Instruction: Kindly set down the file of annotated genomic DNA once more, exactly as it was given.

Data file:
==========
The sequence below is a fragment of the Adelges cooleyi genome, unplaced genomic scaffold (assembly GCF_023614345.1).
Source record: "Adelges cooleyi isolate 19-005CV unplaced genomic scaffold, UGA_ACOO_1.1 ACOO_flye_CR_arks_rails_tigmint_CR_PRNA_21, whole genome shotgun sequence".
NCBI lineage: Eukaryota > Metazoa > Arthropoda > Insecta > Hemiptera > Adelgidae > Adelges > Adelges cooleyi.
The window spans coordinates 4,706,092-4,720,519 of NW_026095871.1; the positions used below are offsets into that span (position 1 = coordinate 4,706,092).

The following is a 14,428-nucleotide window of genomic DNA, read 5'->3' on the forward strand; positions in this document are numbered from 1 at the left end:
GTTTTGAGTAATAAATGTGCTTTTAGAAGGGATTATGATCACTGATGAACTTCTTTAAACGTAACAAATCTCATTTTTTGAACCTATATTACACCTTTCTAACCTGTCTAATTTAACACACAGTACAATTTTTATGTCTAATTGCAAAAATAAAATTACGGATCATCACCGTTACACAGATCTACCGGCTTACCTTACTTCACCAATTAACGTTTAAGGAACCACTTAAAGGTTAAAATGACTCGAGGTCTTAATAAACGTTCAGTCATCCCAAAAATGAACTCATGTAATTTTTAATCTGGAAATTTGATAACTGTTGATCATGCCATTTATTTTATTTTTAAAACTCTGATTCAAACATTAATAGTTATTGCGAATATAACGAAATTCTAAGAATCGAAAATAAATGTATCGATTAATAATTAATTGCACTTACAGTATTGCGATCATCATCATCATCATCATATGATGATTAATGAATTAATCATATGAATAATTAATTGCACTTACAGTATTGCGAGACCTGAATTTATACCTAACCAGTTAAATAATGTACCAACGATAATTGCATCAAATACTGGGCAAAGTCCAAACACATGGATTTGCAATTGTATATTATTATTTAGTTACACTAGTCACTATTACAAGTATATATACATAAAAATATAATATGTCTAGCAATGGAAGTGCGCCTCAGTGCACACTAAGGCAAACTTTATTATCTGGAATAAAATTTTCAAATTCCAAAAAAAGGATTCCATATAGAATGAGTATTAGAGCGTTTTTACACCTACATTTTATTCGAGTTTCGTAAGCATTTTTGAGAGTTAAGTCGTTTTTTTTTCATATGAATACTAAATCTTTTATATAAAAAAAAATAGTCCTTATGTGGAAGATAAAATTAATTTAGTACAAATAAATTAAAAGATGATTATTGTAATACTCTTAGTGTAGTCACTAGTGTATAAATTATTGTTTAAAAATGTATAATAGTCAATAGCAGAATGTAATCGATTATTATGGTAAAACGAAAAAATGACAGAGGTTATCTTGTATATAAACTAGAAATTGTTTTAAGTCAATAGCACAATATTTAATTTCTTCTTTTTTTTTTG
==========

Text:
The sequence below is a fragment of the Adelges cooleyi genome, unplaced genomic scaffold (assembly GCF_023614345.1).
Source record: "Adelges cooleyi isolate 19-005CV unplaced genomic scaffold, UGA_ACOO_1.1 ACOO_flye_CR_arks_rails_tigmint_CR_PRNA_21, whole genome shotgun sequence".
NCBI lineage: Eukaryota > Metazoa > Arthropoda > Insecta > Hemiptera > Adelgidae > Adelges > Adelges cooleyi.
The window spans coordinates 4,706,092-4,720,519 of NW_026095871.1; the positions used below are offsets into that span (position 1 = coordinate 4,706,092).

The following is a 14,428-nucleotide window of genomic DNA, read 5'->3' on the forward strand; positions in this document are numbered from 1 at the left end:
GTTTTGAGTAATAAATGTGCTTTTAGAAGGGATTATGATCACTGATGAACTTCTTTAAACGTAACAAATCTCATTTTTTGAACCTATATTACACCTTTCTAACCTGTCTAATTTAACACACAGTACAATTTTTATGTCTAATTGCAAAAATAAAATTACGGATCATCACCGTTACACAGATCTACCGGCTTACCTTACTTCACCAATTAACGTTTAAGGAACCACTTAAAGGTTAAAATGACTCGAGGTCTTAATAAACGTTCAGTCATCCCAAAAATGAACTCATGTAATTTTTAATCTGGAAATTTGATAACTGTTGATCATGCCATTTATTTTATTTTTAAAACTCTGATTCAAACATTAATAGTTATTGCGAATATAACGAAATTCTAAGAATCGAAAATAAATGTATCGATTAATAATTAATTGCACTTACAGTATTGCGATCATCATCATCATCATCATATGATGATTAATGAATTAATCATATGAATAATTAATTGCACTTACAGTATTGCGAGACCTGAATTTATACCTAACCAGTTAAATAATGTACCAACGATAATTGCATCAAATACTGGGCAAAGTCCAAACACATGGATTTGCAATTGTATATTATTATTTAGTTACACTAGTCACTATTACAAGTATATATACATAAAAATATAATATGTCTAGCAATGGAAGTGCGCCTCAGTGCACACTAAGGCAAACTTTATTATCTGGAATAAAATTTTCAAATTCCAAAAAAAGGATTCCATATAGAATGAGTATTAGAGCGTTTTTACACCTACATTTTATTCGAGTTTCGTAAGCATTTTTGAGAGTTAAGTCGTTTTTTTTTCATATGAATACTAAATCTTTTATATAAAAAAAAATAGTCCTTATGTGGAAGATAAAATTAATTTAGTACAAATAAATTAAAAGATGATTATTGTAATACTCTTAGTGTAGTCACTAGTGTATAAATTATTGTTTAAAAATGTATAATAGTCAATAGCAGAATGTAATCGATTATTATGGTAAAACGAAAAAATGACAGAGGTTATCTTGTATATAAACTAGAAATTGTTTTAAGTCAATAGCACAATATTTAATTTCTTCTTTTTTTTTTG